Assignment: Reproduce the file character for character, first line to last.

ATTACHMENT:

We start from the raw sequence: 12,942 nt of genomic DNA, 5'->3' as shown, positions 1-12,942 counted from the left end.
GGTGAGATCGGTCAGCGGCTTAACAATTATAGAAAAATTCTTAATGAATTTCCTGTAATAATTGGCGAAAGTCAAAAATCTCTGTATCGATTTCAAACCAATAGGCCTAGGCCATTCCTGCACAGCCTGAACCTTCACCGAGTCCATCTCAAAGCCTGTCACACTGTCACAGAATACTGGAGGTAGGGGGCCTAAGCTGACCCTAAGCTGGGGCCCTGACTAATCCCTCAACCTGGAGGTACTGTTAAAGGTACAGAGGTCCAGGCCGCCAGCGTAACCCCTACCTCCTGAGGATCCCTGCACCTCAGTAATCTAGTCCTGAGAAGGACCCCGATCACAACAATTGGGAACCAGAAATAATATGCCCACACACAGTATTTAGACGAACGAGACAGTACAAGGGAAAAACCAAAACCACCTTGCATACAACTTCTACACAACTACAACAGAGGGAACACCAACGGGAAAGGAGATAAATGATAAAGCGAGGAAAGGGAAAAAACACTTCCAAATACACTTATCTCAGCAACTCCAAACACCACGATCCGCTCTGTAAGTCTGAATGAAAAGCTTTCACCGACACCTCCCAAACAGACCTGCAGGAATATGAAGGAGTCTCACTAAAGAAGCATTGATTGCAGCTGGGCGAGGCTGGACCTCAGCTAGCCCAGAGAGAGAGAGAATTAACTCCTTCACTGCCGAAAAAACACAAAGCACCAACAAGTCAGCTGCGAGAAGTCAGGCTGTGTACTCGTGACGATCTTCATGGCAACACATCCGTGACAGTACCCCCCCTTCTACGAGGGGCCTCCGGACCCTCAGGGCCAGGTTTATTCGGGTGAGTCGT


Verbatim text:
We start from the raw sequence: 12,942 nt of genomic DNA, 5'->3' as shown, positions 1-12,942 counted from the left end.
GGTGAGATCGGTCAGCGGCTTAACAATTATAGAAAAATTCTTAATGAATTTCCTGTAATAATTGGCGAAAGTCAAAAATCTCTGTATCGATTTCAAACCAATAGGCCTAGGCCATTCCTGCACAGCCTGAACCTTCACCGAGTCCATCTCAAAGCCTGTCACACTGTCACAGAATACTGGAGGTAGGGGGCCTAAGCTGACCCTAAGCTGGGGCCCTGACTAATCCCTCAACCTGGAGGTACTGTTAAAGGTACAGAGGTCCAGGCCGCCAGCGTAACCCCTACCTCCTGAGGATCCCTGCACCTCAGTAATCTAGTCCTGAGAAGGACCCCGATCACAACAATTGGGAACCAGAAATAATATGCCCACACACAGTATTTAGACGAACGAGACAGTACAAGGGAAAAACCAAAACCACCTTGCATACAACTTCTACACAACTACAACAGAGGGAACACCAACGGGAAAGGAGATAAATGATAAAGCGAGGAAAGGGAAAAAACACTTCCAAATACACTTATCTCAGCAACTCCAAACACCACGATCCGCTCTGTAAGTCTGAATGAAAAGCTTTCACCGACACCTCCCAAACAGACCTGCAGGAATATGAAGGAGTCTCACTAAAGAAGCATTGATTGCAGCTGGGCGAGGCTGGACCTCAGCTAGCCCAGAGAGAGAGAGAATTAACTCCTTCACTGCCGAAAAAACACAAAGCACCAACAAGTCAGCTGCGAGAAGTCAGGCTGTGTACTCGTGACGATCTTCATGGCAACACATCCGTGACAGTACCCCCCCTTCTACGAGGGGCCTCCGGACCCTCAGGGCCAGGTTTATTCGGGTGAGTCGT